Adventures in Heisig • week 2

…in which I stray from the path

Heisig isn’t really working for me straight from the book. So I’ve decided on my own Shiawase system. It takes longer. So it’s not the speed system that Heisig mk1 might be.

What I’ve decided to do is incorporate it into more standard learning. I go beyond the keyword and kanji and I look up Jack Halperns keyword in the Kanji Learners Dictionary, because I don’t trust Heisig sometimes, and I believe Halpern is more accurate. I look up the onyomi and kunyomi. Most importantly I look up example words. Preferably words I already know, and preferably compounds.

If I learn a compound I’m linking two or more kanji together. In theory learn 1000 words and you can have all 2000 kanji. In practice, this is how you’ll use kanji; in actual words. Always in the company of other kanji or of おくりがな kana tails. If you take it even further a sentence or paragraph can tell you about a specific kanji. But it’s a much slower process assimilating them.

I feel that the Heisig system is good for remembering how to write a kanji,,, by hand.
In these days of computers you need to know the reading in order to type it and then to be able to recognise that it’s the correct character. There are writing recognition programs. I’ve never seen one on the Mac, but Nintendo has some, and there was one for the now all but defunct PalmOS. Success is variable and keyboard input generally quicker and more accurate.

I’m not sure about reading using Heisig. As a base system you can only “read” in a sort of rebus fashion. Knowing the english keyword of several kanji won’t necessarily allow you to understand a word. However you might be able to guess from context.
公開図書館 Can you guess what that means? Have you any idea how to say it?
does こうかいとしょかん help?
public library.
however it just doesn’t work like that in practice, with me, when I know a word I tend to know the Japanese then equate that to the concept or to English. I no longer see the components as such.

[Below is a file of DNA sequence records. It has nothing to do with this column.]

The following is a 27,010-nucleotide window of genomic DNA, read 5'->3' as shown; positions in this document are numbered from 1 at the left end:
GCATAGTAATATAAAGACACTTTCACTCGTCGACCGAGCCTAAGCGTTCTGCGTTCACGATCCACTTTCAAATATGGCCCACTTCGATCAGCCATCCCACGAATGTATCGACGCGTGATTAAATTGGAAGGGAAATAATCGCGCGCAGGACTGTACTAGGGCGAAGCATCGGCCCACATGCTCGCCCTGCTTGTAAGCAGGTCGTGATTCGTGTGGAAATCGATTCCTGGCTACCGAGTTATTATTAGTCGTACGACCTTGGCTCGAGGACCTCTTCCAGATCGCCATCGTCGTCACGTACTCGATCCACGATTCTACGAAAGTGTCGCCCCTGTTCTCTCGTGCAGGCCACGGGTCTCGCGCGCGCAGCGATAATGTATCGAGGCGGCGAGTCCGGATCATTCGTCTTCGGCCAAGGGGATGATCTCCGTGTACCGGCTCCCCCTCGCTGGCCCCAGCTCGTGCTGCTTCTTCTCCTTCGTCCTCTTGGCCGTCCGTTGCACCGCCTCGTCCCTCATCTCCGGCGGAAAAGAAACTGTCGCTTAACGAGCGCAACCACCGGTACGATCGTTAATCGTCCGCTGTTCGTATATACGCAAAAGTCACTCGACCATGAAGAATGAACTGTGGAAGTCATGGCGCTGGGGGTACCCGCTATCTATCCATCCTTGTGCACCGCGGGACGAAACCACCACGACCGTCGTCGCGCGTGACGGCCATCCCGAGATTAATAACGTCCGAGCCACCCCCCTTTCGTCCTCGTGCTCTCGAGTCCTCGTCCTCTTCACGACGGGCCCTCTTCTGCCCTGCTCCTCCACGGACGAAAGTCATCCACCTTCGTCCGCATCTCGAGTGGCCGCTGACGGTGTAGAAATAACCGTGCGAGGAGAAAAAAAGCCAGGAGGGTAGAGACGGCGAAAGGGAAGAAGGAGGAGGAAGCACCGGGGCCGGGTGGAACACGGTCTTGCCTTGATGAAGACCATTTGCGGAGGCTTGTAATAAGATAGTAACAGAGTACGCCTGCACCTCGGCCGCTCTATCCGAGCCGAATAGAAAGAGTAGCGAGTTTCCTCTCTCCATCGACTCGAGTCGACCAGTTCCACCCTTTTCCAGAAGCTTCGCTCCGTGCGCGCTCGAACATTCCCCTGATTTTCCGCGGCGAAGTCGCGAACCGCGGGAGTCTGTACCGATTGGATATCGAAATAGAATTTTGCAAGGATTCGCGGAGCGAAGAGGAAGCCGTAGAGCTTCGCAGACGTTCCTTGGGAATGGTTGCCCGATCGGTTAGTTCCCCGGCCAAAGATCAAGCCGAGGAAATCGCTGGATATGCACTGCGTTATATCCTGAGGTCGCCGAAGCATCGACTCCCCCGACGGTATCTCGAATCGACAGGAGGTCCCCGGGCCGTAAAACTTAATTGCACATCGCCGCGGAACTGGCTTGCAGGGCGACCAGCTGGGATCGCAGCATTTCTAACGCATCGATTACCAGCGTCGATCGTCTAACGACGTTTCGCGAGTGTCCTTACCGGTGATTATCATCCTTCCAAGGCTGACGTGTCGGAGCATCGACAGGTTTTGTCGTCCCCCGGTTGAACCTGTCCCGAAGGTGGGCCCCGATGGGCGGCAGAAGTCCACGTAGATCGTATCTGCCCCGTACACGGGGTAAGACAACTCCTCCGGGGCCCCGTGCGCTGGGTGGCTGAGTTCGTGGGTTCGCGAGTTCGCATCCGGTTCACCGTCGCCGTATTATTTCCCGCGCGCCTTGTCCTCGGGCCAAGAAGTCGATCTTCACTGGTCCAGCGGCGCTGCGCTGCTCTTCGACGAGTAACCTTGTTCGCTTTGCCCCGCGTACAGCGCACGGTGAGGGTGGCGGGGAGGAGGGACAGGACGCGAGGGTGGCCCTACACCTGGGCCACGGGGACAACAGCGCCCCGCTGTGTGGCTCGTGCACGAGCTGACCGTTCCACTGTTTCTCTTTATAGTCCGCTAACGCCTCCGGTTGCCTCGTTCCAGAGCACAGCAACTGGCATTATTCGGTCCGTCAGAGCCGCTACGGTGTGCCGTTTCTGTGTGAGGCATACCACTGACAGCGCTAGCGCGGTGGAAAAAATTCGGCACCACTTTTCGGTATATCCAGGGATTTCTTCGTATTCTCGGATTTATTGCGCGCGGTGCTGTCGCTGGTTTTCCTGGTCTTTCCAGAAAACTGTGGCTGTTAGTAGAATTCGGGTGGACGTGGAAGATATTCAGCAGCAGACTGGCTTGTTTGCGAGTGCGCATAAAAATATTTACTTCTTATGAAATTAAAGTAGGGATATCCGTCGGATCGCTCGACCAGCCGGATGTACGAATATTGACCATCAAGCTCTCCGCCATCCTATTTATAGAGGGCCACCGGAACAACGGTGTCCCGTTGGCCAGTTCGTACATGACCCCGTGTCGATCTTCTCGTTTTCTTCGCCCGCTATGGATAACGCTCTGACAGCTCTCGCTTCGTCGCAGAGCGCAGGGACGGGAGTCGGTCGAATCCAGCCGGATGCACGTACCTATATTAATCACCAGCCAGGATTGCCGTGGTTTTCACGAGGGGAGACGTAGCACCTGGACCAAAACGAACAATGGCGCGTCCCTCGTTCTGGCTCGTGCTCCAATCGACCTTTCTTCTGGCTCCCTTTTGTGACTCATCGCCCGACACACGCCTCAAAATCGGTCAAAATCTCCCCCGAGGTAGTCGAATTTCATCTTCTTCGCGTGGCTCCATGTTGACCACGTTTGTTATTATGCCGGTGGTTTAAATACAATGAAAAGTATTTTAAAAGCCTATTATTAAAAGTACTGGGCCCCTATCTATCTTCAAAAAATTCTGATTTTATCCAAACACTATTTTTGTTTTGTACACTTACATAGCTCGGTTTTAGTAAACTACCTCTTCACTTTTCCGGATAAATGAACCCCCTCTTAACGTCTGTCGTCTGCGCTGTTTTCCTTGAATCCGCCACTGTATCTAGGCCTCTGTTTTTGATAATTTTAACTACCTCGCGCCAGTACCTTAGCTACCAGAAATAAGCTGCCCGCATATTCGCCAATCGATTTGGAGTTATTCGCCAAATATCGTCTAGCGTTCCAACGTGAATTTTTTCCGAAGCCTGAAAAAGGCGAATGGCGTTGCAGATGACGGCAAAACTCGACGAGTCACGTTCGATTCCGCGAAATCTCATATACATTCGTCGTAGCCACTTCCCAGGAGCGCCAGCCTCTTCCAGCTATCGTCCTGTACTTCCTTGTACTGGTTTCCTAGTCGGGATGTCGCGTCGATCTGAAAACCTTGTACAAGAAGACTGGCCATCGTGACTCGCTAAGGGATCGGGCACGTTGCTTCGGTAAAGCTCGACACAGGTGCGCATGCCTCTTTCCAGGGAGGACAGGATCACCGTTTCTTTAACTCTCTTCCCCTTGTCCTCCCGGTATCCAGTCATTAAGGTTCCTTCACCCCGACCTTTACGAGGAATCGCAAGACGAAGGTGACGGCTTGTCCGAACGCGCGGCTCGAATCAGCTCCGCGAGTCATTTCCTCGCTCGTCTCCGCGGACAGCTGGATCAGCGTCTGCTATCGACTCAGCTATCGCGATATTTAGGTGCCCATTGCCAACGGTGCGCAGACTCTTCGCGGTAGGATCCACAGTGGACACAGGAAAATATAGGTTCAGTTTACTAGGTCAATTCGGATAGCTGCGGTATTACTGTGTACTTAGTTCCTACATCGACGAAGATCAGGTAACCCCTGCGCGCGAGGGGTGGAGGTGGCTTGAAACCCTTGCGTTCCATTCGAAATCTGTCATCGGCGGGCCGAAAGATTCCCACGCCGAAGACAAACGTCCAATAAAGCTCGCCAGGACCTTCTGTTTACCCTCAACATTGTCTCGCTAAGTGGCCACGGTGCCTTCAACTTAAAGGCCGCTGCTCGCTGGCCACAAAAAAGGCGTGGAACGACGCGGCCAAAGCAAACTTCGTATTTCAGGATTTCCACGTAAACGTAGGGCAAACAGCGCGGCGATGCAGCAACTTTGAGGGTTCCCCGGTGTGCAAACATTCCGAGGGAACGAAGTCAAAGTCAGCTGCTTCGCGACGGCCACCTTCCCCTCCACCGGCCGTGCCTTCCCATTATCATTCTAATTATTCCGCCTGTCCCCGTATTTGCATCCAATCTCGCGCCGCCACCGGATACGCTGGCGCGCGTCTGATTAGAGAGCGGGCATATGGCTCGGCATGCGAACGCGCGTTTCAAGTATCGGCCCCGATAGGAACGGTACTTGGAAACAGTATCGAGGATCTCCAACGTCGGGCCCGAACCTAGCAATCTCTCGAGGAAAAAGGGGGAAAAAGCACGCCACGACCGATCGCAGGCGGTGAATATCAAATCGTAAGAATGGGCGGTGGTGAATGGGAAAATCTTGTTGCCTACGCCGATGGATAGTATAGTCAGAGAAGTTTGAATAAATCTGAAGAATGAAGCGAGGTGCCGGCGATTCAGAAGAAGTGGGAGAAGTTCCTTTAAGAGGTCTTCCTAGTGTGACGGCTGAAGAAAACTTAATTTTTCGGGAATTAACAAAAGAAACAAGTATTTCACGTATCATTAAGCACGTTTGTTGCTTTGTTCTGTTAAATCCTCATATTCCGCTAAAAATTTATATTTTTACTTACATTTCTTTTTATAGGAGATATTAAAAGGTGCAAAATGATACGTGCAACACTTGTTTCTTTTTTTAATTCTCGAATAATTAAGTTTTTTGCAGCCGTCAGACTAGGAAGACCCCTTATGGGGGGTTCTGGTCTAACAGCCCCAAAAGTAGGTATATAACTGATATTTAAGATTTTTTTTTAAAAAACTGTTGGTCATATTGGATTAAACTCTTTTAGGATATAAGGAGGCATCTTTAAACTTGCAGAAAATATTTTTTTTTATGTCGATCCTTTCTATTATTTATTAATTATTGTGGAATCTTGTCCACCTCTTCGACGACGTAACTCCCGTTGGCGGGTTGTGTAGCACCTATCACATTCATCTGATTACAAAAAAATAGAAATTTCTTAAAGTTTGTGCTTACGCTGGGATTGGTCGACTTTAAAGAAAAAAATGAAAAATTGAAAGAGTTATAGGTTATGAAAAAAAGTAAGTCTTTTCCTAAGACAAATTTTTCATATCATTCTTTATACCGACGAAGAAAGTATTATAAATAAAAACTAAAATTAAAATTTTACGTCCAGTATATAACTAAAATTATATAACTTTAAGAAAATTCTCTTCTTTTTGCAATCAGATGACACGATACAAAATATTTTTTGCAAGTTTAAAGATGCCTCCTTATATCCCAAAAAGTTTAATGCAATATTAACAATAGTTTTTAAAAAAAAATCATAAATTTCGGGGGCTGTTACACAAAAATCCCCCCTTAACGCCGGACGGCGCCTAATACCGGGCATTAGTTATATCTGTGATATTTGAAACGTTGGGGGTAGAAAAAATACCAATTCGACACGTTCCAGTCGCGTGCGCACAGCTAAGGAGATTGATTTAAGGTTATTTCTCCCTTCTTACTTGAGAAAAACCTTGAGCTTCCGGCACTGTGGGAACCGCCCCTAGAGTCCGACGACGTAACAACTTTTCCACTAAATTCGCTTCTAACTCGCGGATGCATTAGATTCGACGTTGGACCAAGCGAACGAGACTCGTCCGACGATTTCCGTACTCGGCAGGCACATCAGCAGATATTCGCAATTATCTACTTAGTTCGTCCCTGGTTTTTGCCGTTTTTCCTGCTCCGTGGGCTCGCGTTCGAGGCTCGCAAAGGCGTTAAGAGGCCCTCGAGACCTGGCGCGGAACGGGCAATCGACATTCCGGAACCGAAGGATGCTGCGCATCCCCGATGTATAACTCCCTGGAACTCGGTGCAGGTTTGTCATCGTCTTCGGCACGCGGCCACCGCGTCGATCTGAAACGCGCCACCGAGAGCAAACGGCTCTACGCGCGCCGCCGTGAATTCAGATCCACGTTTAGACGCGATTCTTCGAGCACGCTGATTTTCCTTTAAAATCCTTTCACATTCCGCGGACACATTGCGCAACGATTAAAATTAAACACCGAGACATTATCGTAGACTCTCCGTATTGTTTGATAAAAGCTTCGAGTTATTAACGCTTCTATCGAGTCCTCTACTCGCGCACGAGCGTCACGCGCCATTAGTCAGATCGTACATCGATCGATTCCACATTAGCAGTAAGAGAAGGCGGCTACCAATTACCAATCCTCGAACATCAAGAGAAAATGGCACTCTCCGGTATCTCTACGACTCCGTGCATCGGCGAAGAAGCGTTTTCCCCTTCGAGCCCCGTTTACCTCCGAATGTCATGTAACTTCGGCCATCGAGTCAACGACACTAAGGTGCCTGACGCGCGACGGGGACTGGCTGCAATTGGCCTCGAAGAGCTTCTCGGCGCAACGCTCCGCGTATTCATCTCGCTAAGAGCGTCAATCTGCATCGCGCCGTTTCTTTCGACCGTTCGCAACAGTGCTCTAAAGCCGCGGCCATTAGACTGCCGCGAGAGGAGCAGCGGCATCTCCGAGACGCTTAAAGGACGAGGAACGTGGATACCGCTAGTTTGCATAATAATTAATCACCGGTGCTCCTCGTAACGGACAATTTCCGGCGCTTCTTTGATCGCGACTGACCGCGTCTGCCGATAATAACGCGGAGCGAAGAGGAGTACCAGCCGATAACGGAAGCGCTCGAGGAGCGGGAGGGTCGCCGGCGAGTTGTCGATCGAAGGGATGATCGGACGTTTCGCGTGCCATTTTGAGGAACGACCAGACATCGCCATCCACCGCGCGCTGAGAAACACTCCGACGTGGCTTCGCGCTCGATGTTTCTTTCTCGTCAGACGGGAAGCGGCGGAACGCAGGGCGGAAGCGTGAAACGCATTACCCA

To be fair to Heisig I think he does point out this jump in Lesson 31

So I’m about to leave Heisig behind.
I need/want to use Japanese daily. I won’t/can’t ignore it just to master the jyouyou kanji using Heisig.
I have taken his order, as good as any and in the later parts much more ordered by shape. Although I might go off on my own tangent at times. I’ve taken his mnemonic idea of creating a vivid image from the kanji’s components. I’ve taken his review order of going from keyword to kanji.

I’ve ditched the book. I’ve ditched his stories and fake etymology. I’m carefully examining his keywords.

I’m proceeding at my own pace and am in no particular hurry. I like to explore kanji. I like them. I don’t see them as an irritation to be gotten over. I’ll learn them to go with the words I use. I’ll read at my level in Japanese.
I’m dissapointed with the immediate uselessness of the earlier kanji in Heisig. A lot are Grade 8 or 9 and appear mostly in place-names.

I remember why I didn’t try Heisig before. It was out of print. Maybe the Internet is what has put it back in print. There is certainly a lot written about it. Testament to the fact the people want to learn kanji (outside a classroom) and there aren’t many systems. Although the Heisig fanatics wear me out a bit. And the whole debate is draining. (“I learnt 500 kanji in a week”, yeah right… read this out loud please. Hand-write a letter to a Japanese friend. )
I wonder what system an actual teacher, who knew something about kanji and teaching a second language and how people learn, could come up with. That would be something.

My advice.
If you know nothing about kanji give his method a go. Better still if you have 3 months or so to dedicate to it, try to blast through it. Don’t do any Japanese learning at the same time. Use the reviewing web site.

If you do know Japanese or about kanji. Download the free chapters and give it a go. It might fit with your style of learning.

or attempt Shiawase. Read the sample chapters. Get the order from Anki. Make more notes in Anki or export them to a program where you can have multiple parts to a card; I use iFlash. Someday I might upload my deck but the process of making it is beneficial in and of itself.
Learn and use Japanese.

17. February 2008 by ロバート
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